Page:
The Loss of Salamanders in the U.S.

Saturday, February 13, 2016: 10:00 AM-11:30 AM
Coolidge (Marriott Wardman Park)
Karen Lips, University of Maryland, College Park, College Park, MD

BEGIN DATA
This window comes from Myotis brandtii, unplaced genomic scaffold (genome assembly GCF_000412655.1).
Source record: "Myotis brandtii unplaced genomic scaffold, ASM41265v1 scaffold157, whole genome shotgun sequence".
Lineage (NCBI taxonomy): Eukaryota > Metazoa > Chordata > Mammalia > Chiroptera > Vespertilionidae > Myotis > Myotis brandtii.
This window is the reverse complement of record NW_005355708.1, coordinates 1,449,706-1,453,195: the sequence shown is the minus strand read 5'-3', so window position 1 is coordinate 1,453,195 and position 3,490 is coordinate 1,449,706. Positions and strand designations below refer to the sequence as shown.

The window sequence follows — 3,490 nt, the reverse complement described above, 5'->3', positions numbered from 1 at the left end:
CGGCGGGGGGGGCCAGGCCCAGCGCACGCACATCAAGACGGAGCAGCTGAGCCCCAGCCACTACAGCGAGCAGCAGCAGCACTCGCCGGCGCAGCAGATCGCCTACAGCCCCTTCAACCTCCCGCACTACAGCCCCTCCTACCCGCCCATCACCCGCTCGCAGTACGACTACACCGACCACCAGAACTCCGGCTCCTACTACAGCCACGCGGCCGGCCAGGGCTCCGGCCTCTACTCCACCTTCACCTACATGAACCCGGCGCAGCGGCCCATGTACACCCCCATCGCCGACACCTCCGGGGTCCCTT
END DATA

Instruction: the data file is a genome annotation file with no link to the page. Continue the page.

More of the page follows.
Biological and cultural diversity are closely linked. Biodiversity has influenced human evolution, artistic expression, and belief systems, and human cultures protect biodiversity through science, art, ethics, and values. International collaborations have enriched scientific research on disease ecology and contributed to conservation of global amphibian biodiversity. The problem of amphibian population declines was “discovered” during the First World Congress of Herpetology when many examples of missing species came to light. Those anecdotes stimulated two decades of global research on host-pathogen ecology. The discovery of Batrachochytrium dendrobatidis (Bd), the pathogenic fungus responsible for many population declines, resulted from scientific exchange among researchers on three continents. The extent of the problem wasn’t known until the 2004 Global Amphibian Assessment which quantified the status of all amphibians. The GAA found that ~43% of species were in decline, habitat loss was driving declines in the temperate zone, but many recent, enigmatic declines were widespread in tropical amphibians, with dozens of species listed as presumably extinct in the past 20 years.  Scientists expected more epidemics to follow as Bd spread around the globe, but monitoring showed Bd was already present on all continents, and that enzootic disease was the norm.  Researchers found susceptibility to disease varied among species, climates, exposure history, and fungal lineage. Genetic studies have found that Bd varies geographically, with endemic lineages on four continents, many genetic variants, and even a new species, B. salamandrivoransBsal is a pathogenic fungus of salamanders spread through international trade from Asia into Europe. Bsal has not been detected in the US, and multidisciplinary collaborations developed to find solutions to slow the spread of Bsal. On 12 January 2016 the USFWS issued a rule restricting imports of salamanders into the US to prevent the introduction of Bsal.  Preventing the loss of amphibian biodiversity matters both ethically and practically. Amphibians are important members of many ecosystems, they provide food to birds, fish, and mammals; they regulate algal and aquatic insect populations; and they move energy and nutrients between terrestrial and aquatic ecosystems. Amphibian skin chemistry may provide humans with new drugs useful in battling diseases, and their ability to regenerate limbs and organs may contribute to new biomedical developments. Stewardship of biodiversity is not only ethical, but also has practical benefits.